Greater City Providence

WPRI: Student inspires school transportation bill

walkinpvd-iconRepresentative John Lombardi walked to school with Rossi on Monday and described the treacherous walk.

“Several obstructions in the sidewalk, including but not limited to garbage, ice, snow, uprooted trees. In some places, there was no sidewalk and we had to walk in the streets,” said Lombardi.

Lombardi is now introducing a bill that would reduce the number of miles students have to walk to be eligible for a pass from three miles to two.

This is all well and good, I agree that more than two miles is too far to walk, but what about everyone else that has to suffer this “treacherous walk?” Are we just going to leave the garbage, ice, uprooted trees, and sidewalk-less streets as they are?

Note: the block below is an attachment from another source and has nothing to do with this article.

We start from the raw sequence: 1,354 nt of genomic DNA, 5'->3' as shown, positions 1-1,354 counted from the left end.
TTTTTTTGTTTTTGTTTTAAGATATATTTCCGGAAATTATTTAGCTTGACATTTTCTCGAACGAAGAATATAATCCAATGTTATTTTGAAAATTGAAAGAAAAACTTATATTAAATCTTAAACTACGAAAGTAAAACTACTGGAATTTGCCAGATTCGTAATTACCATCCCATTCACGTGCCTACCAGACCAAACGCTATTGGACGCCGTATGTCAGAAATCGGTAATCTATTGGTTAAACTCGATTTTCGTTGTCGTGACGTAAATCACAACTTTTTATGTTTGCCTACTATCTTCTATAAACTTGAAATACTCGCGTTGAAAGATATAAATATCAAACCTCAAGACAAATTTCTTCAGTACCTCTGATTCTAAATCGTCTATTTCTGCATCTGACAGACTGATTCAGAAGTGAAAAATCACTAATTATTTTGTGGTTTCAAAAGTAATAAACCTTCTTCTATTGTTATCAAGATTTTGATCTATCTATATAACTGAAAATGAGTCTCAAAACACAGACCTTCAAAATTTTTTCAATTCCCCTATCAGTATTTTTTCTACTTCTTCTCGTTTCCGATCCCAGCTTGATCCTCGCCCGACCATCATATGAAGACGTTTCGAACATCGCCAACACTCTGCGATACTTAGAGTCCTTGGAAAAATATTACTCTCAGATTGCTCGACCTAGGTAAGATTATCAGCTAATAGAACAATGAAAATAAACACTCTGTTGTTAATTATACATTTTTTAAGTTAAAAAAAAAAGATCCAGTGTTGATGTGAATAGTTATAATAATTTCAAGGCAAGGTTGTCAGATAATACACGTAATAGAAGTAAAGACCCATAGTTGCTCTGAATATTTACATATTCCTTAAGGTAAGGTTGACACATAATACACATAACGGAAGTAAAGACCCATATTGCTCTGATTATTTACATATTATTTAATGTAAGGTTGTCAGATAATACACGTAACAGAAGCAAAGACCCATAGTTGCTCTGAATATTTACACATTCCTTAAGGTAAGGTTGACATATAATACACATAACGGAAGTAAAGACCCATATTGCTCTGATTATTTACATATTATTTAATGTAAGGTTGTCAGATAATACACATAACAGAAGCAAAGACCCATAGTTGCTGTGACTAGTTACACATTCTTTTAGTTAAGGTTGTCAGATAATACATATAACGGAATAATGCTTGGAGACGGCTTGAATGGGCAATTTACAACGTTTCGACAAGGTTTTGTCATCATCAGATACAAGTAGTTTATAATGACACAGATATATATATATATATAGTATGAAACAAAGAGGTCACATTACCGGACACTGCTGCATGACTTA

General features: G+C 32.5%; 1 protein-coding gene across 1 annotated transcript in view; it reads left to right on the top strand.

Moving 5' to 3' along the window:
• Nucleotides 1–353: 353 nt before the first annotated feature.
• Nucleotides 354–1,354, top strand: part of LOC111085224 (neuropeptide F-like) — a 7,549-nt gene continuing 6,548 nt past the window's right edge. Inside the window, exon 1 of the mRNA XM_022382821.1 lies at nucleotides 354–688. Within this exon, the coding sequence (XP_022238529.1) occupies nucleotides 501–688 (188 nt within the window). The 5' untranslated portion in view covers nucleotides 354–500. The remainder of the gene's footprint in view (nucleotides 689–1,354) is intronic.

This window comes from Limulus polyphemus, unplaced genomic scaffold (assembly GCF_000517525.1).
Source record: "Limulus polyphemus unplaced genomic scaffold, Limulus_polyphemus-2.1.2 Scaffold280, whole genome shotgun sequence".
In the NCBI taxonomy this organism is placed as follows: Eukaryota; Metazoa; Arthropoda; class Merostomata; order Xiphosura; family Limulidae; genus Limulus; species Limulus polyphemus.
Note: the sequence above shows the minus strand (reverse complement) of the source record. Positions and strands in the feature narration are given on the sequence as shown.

Jef Nickerson

Jef is Greater City Providence's co-founder, editor, and publisher. He grew up on Cape Cod and lived in Boston; Portland, Maine; and New York before settling in Providence. In addition to urbanism, Jef is interested in art, design, and ice cream. Please feel free to contact Jef if you have any question or comments about Greater City Providence.


  • Good point about correcting sidewalk problems for other pedestrians, those that will still walk, or even take the bus. The Ripta Riders Alliance has a short video of how bus stops on Route 44 Smith St were blocked in by snow piled up in front of them, and sidewalks were often unavilable to walk to the bus stop.

    Agreed 3 miles too far to walk, but RIPTA already has a problem of capacity limitations during school hours. It would help to stagger start/end hours to keep Ripta’s costs down (teacher contracts may be an issue for that) as if they have to buy and staff additional buses for many more students it can get very expensive.

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